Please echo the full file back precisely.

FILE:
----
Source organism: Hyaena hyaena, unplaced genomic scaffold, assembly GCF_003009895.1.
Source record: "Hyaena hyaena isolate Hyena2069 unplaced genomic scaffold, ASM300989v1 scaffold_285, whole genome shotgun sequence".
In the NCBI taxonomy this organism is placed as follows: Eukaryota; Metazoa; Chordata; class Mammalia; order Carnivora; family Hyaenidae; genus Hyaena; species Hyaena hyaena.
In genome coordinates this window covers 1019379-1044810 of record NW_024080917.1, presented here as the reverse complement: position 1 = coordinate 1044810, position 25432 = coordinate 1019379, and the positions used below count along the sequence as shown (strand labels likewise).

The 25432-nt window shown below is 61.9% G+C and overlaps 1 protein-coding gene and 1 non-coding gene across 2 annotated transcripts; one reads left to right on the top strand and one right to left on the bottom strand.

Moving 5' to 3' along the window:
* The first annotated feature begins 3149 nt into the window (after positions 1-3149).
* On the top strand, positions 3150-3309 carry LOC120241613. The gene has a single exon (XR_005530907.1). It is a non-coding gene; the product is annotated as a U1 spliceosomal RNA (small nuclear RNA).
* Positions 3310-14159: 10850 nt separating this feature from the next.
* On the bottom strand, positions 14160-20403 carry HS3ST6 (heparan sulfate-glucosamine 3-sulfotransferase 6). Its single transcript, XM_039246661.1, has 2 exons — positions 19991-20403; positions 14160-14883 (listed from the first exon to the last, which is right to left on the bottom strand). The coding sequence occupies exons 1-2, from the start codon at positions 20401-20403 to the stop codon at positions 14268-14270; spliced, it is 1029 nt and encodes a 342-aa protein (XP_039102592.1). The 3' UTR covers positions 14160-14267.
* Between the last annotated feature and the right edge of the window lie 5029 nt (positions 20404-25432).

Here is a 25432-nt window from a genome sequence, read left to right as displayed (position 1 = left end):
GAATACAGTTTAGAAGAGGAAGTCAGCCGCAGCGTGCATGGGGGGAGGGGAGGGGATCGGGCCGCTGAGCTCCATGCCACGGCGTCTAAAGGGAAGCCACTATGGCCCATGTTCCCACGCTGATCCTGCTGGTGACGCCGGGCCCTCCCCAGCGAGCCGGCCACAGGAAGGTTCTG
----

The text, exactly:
Source organism: Hyaena hyaena, unplaced genomic scaffold, assembly GCF_003009895.1.
Source record: "Hyaena hyaena isolate Hyena2069 unplaced genomic scaffold, ASM300989v1 scaffold_285, whole genome shotgun sequence".
In the NCBI taxonomy this organism is placed as follows: Eukaryota; Metazoa; Chordata; class Mammalia; order Carnivora; family Hyaenidae; genus Hyaena; species Hyaena hyaena.
In genome coordinates this window covers 1019379-1044810 of record NW_024080917.1, presented here as the reverse complement: position 1 = coordinate 1044810, position 25432 = coordinate 1019379, and the positions used below count along the sequence as shown (strand labels likewise).

The 25432-nt window shown below is 61.9% G+C and overlaps 1 protein-coding gene and 1 non-coding gene across 2 annotated transcripts; one reads left to right on the top strand and one right to left on the bottom strand.

Moving 5' to 3' along the window:
* The first annotated feature begins 3149 nt into the window (after positions 1-3149).
* On the top strand, positions 3150-3309 carry LOC120241613. The gene has a single exon (XR_005530907.1). It is a non-coding gene; the product is annotated as a U1 spliceosomal RNA (small nuclear RNA).
* Positions 3310-14159: 10850 nt separating this feature from the next.
* On the bottom strand, positions 14160-20403 carry HS3ST6 (heparan sulfate-glucosamine 3-sulfotransferase 6). Its single transcript, XM_039246661.1, has 2 exons — positions 19991-20403; positions 14160-14883 (listed from the first exon to the last, which is right to left on the bottom strand). The coding sequence occupies exons 1-2, from the start codon at positions 20401-20403 to the stop codon at positions 14268-14270; spliced, it is 1029 nt and encodes a 342-aa protein (XP_039102592.1). The 3' UTR covers positions 14160-14267.
* Between the last annotated feature and the right edge of the window lie 5029 nt (positions 20404-25432).

Here is a 25432-nt window from a genome sequence, read left to right as displayed (position 1 = left end):
GAATACAGTTTAGAAGAGGAAGTCAGCCGCAGCGTGCATGGGGGGAGGGGAGGGGATCGGGCCGCTGAGCTCCATGCCACGGCGTCTAAAGGGAAGCCACTATGGCCCATGTTCCCACGCTGATCCTGCTGGTGACGCCGGGCCCTCCCCAGCGAGCCGGCCACAGGAAGGTTCTG